Bedtime. Husband and I are with the girls in their purple room. We negotiate pajamas and toothbrushes and storybooks. Per usual, the girls bide their time, running around, concocting fictional games to delay our nightly rituals.
We make soft threats. If you dont put your pajamas on now, there will be no stories before bed.
Toddler ignores this and races to the corner of her room. Pulls her plastic laptop from the shelf. She brings it over, places it on the foot of her bed, and pries it open.
I need to order dinner, she says.
Uh oh. I look at Husband. We both crack a silent smile.
But your kitchen is over there, Husband says, pointing to their elaborate red wood play kitchen in the corner. You can make some dinner over there.
Not to be deterred, Toddler stays focused on the screen and pounds away at the keyboard. What do you want to eat tonight? She asks.
Oh boy. Here we go. As I have mentioned once or twice on this blog, I am not a good cook. And when I say I am not a good cook, I mean I do not cook. At all. Ever. This is terrible. I know. Worse than terrible. Most nights of the week, Husband and I pry open that laptop, peruse online menus, and order dinner. And then dinner arrives in a jiffy and we eat it.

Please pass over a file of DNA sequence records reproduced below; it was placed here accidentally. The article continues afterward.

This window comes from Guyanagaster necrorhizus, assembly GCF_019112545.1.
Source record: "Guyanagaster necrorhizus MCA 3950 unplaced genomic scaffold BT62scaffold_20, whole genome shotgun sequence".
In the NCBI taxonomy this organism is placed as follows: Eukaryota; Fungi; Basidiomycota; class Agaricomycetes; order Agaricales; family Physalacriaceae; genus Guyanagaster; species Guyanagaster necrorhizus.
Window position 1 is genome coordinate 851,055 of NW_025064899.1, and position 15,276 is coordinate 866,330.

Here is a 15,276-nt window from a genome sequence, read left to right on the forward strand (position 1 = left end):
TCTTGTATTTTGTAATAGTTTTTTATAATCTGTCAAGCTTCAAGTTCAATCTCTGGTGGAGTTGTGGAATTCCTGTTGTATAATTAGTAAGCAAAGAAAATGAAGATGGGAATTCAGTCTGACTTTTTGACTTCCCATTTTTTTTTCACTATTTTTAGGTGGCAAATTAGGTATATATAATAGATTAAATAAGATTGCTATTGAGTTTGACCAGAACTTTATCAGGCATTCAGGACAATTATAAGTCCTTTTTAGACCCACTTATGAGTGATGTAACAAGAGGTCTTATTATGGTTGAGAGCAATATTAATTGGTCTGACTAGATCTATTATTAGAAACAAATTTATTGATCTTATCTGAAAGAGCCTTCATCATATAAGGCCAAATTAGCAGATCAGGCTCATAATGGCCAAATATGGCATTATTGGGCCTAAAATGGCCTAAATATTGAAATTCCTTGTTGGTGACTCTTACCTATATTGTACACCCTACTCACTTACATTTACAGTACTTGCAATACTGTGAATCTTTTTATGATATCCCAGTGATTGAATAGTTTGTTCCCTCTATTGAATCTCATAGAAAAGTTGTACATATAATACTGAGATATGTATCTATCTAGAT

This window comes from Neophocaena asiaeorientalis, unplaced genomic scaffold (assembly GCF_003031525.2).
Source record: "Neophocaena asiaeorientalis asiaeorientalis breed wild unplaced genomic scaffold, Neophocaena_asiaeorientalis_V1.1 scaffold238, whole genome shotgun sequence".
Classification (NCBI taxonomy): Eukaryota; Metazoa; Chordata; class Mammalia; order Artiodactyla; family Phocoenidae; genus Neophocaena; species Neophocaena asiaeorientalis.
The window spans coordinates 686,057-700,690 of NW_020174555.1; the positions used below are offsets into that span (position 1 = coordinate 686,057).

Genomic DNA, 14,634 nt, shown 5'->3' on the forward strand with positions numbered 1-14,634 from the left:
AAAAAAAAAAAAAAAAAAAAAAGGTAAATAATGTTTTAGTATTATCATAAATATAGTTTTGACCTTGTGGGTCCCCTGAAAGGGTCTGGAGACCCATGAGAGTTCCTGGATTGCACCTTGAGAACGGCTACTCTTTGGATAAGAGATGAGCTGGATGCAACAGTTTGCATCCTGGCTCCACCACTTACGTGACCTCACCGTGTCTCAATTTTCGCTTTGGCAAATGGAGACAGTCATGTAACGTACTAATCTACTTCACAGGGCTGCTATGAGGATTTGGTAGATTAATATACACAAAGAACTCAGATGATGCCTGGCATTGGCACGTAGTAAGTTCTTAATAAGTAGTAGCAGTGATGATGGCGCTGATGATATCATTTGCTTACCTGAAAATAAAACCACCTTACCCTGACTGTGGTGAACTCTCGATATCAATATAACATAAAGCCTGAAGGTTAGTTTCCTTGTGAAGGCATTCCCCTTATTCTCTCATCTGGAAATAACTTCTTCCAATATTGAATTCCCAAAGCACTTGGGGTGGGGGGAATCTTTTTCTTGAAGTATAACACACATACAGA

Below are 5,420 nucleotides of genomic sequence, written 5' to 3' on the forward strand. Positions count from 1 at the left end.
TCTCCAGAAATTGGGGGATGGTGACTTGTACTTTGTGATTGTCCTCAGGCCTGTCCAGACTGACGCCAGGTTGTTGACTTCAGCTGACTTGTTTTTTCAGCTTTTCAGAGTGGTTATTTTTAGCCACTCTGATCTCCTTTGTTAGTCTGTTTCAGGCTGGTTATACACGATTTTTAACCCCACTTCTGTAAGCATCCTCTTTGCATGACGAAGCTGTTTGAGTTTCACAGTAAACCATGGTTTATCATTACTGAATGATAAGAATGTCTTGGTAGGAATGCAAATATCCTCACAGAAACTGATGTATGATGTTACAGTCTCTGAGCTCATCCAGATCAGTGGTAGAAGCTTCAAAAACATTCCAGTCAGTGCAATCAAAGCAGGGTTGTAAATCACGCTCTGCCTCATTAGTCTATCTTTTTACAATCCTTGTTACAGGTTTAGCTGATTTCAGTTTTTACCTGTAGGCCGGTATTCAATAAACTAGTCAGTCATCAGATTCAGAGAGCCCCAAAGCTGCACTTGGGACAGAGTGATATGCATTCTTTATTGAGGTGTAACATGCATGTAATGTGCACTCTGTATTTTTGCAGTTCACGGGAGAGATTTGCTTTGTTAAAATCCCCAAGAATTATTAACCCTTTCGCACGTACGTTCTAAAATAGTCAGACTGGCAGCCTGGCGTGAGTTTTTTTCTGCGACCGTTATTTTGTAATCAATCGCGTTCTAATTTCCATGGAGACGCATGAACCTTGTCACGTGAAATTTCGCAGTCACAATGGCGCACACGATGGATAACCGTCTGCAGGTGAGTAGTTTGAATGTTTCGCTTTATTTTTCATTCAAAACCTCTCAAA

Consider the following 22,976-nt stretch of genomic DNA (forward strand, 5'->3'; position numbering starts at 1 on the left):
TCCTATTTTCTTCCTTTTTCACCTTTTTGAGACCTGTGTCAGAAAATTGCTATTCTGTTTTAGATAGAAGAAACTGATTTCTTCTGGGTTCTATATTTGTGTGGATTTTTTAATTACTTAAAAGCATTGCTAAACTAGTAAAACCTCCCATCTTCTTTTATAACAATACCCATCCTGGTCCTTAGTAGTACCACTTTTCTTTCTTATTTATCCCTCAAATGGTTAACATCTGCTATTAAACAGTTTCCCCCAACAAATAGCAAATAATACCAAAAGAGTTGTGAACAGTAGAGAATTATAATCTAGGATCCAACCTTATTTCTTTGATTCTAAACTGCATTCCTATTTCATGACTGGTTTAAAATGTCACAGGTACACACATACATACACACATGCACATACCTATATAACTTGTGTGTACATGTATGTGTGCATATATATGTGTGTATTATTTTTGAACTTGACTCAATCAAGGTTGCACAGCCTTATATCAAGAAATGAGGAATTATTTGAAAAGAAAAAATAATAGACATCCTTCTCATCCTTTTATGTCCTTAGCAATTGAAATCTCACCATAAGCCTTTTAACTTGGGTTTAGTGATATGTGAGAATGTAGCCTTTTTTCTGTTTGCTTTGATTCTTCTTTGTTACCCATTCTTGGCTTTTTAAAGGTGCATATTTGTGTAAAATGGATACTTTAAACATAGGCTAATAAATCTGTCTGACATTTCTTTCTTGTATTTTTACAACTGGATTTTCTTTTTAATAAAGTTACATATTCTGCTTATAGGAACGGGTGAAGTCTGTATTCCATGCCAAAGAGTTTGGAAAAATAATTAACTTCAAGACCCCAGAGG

Guess the kiddos have been watching. And listening.
Finally, we separate Toddler from her laptop and convince her to brush her teeth. But then. Out of the corner of my eye, I see it. Baby sitting on the floor. Hunched over the same plastic computer in a fit of intense concentration.
I need to order some food, Baby says. What do you guys want to drink?
Oh goodness. Its time to get my act together, huh?
Do you ever think about how your behaviors influence your children or how your parents' patterns influenced you? How often do you cook? What are some habits of yours of which you are less than proud? Have I already produced a pair of individuals who will subsist wholly on takeout or is there still hope?